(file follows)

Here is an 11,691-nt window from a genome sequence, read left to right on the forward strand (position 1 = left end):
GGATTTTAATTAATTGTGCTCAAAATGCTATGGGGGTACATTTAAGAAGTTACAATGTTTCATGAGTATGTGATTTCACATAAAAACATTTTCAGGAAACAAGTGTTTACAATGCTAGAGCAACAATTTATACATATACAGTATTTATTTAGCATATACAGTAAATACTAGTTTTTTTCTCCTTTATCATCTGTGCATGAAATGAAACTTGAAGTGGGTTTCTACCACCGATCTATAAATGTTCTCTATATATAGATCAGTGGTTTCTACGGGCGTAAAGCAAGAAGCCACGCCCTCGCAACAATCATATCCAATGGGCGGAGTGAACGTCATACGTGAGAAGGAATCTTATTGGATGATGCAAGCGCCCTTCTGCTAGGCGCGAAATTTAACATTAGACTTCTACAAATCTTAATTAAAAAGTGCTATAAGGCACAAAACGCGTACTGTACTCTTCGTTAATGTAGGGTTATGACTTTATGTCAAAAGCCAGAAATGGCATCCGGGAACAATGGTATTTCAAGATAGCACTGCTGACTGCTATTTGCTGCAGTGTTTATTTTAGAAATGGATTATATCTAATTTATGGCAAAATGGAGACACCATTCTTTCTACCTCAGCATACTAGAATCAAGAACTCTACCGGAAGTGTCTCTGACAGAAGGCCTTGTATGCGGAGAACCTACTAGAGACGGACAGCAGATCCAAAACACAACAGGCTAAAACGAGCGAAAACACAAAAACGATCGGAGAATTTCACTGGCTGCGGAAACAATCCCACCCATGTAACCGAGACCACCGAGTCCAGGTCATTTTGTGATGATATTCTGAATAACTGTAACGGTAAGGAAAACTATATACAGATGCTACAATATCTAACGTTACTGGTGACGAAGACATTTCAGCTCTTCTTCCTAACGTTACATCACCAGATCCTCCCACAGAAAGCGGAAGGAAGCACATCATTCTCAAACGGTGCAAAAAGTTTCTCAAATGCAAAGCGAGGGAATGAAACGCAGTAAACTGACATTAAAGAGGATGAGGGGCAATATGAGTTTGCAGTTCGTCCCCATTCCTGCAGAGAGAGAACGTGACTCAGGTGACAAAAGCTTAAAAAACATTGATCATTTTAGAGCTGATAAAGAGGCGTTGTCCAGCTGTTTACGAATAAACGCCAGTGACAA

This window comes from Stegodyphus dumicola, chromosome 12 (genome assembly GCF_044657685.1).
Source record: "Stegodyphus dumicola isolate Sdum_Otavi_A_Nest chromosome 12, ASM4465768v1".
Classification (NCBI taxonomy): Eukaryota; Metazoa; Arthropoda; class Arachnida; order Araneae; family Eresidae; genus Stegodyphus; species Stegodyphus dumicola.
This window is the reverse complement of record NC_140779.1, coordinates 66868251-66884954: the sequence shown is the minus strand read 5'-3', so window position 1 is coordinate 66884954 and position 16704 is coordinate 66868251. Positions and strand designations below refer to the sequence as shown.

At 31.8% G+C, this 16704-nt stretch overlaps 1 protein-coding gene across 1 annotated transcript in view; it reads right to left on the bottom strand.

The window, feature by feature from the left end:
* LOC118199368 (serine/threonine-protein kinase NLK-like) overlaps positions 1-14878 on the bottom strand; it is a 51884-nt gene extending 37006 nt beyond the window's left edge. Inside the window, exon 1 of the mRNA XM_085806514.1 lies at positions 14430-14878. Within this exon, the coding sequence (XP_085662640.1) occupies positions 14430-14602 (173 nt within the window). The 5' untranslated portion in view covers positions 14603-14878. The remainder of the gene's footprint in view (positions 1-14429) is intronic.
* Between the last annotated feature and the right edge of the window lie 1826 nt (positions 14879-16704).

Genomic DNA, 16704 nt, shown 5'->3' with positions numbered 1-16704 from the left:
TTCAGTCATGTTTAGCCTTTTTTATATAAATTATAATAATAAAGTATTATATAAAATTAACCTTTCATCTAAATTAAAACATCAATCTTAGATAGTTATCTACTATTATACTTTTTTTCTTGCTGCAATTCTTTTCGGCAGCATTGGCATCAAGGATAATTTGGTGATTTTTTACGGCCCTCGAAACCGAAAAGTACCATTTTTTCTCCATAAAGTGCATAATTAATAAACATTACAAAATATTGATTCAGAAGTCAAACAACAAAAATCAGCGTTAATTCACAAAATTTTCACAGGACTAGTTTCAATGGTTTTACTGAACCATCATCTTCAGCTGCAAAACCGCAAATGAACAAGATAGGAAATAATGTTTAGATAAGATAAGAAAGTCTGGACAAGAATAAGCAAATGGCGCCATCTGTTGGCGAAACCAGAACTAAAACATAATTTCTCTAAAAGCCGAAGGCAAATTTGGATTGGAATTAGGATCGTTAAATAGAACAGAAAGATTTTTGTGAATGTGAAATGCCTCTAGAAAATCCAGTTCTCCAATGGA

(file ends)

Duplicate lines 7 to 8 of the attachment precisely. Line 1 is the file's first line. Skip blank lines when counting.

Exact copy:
At 31.8% G+C, this 16704-nt stretch overlaps 1 protein-coding gene across 1 annotated transcript in view; it reads right to left on the bottom strand.

The window, feature by feature from the left end: